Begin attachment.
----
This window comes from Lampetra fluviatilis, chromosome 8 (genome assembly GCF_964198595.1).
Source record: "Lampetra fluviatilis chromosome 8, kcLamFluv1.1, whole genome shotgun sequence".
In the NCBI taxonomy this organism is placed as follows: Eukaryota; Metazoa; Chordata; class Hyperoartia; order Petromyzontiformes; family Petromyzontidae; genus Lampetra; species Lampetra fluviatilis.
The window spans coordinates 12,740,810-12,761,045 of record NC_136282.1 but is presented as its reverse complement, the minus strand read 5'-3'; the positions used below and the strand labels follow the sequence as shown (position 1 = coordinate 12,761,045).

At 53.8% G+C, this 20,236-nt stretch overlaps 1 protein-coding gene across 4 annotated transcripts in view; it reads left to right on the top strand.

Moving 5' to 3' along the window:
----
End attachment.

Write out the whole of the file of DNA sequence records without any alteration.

This window comes from Lampetra fluviatilis, chromosome 8 (genome assembly GCF_964198595.1).
Source record: "Lampetra fluviatilis chromosome 8, kcLamFluv1.1, whole genome shotgun sequence".
In the NCBI taxonomy this organism is placed as follows: Eukaryota; Metazoa; Chordata; class Hyperoartia; order Petromyzontiformes; family Petromyzontidae; genus Lampetra; species Lampetra fluviatilis.
The window spans coordinates 12,740,810-12,761,045 of record NC_136282.1 but is presented as its reverse complement, the minus strand read 5'-3'; the positions used below and the strand labels follow the sequence as shown (position 1 = coordinate 12,761,045).

At 53.8% G+C, this 20,236-nt stretch overlaps 1 protein-coding gene across 4 annotated transcripts in view; it reads left to right on the top strand.

Moving 5' to 3' along the window: